For sheer excitement last Sunday afternoon was hard to beat.
All those participants in blue and white and burgundy and gold, keyed up, anxiously trying to do their best. And the keyed-up crowd, sounding its approval.
For the several hundred people at Bradley Hills Presbyterian Church in Bethesda, however, it wasn't the soaring passes of Joe Theismann that made their insides flip. It was the soaring soprano descants. And it wasn't the fierce competition that kept them on the edge of their seats. It was the glorious harmony.
Taking place at exactly the same time as the Big Game, the big sing brought members of four Bethesda churches together in a mighty muscial celebration of the season.
Choir members for an adult and children's group came from the Little Flower Roman Catholic Church, the Bethesda First Baptist Church, the Christ Lutheran Church of Bethesda and the Bradley Hills Presbyterian Church. Altogether, seven conductors and organists shared playing and directing responsibilities.
Everybody had a chance to join in the fun. Audience participation in familiar carols alternated with the singing of less familiar carols by the children's and adult choirs.
Midway there was a thundering organ solo, just in case anybody's interest was flagging.
The driving force behind this ecumenical caroling bash was Donald Sutherland, organist and director of music at Bradley Hills Presbyterian Church. Sutherland got the idea from his experiences in London during the 1977 Christmas season, when he was on a sabbatical and his wife, singer Phyllis Bryn-Julson, was on a cultural fellowship. They decided to take their two children to the famous London Bach Choir family carols, which are held every year on two successive Sundays in December, and always sold out.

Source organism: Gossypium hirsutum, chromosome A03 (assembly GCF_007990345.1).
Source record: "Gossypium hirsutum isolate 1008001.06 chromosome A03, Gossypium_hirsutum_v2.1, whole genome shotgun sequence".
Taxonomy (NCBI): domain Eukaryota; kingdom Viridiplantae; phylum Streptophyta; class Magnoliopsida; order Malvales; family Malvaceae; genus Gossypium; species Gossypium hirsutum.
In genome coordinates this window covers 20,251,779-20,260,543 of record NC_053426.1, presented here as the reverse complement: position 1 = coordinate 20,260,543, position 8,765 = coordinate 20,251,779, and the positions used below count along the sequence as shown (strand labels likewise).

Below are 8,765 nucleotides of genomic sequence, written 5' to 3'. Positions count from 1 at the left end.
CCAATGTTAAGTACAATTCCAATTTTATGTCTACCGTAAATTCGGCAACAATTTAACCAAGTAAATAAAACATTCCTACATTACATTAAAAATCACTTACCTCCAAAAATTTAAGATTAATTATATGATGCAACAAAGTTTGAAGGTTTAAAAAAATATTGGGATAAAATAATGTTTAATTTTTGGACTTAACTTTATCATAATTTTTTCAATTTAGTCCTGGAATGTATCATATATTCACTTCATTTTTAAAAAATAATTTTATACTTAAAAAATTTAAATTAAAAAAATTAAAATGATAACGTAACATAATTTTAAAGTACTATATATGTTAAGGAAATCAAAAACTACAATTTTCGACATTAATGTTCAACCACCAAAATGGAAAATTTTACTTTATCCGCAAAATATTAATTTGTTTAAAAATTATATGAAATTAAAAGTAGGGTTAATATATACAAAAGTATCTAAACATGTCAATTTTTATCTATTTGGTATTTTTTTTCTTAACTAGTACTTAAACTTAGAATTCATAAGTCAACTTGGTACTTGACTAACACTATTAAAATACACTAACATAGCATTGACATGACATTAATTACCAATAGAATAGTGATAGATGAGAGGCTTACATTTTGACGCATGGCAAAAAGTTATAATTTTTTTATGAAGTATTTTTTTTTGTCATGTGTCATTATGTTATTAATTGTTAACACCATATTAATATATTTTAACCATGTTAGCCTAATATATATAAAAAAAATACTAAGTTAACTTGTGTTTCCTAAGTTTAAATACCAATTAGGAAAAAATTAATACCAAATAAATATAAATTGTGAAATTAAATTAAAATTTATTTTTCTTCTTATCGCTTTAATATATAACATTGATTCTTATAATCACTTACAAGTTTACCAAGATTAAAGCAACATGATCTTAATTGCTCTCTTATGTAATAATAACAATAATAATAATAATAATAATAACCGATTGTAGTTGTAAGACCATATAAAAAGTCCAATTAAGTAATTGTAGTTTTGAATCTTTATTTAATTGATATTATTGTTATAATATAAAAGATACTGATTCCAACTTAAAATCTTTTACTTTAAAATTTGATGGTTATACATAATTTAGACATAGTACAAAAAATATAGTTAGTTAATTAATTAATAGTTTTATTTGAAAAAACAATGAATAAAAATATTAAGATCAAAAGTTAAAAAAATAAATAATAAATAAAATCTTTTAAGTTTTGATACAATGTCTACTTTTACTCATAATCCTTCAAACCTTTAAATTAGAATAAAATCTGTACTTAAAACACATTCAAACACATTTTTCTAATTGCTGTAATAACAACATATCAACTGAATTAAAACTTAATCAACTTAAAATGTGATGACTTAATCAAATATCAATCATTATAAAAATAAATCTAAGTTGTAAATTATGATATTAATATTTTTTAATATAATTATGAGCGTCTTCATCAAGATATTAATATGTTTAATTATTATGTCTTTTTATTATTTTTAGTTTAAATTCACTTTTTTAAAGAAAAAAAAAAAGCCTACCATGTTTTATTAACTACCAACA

"It was one of the most thrilling experiences I've ever had," recalled Sutherland. "There we were, in the midst of 8,000 people in Albert Hall, singing Christmas carols with the London Bach Choir. I was literally overwhelmed."
Back in the United States at his Bradley Hills Church for the Christmas of 1978, Sutherland started his own version of a community carol sing with the Little Flower Roman Catholic Church.
At end of that program his 10-year-old son David wanted to know why only adults were allowed to take part. Sutherland answered the question by putting together a children's choir for this year's carol fest. David and his 6-year-old sister Karen both sang in that choir.
Sutherland is already thinking about bigger and better plans for the coming year.
"Next Christmas we're going to have brass playing from the balcony!" he said, with all the enthusiasm of a child who has just discovered that Santa Claus exists.
As Christmas Eve approaches one fact is clear. Audiences from the Big Sing are feeling a lot merrier than those from the Big Game.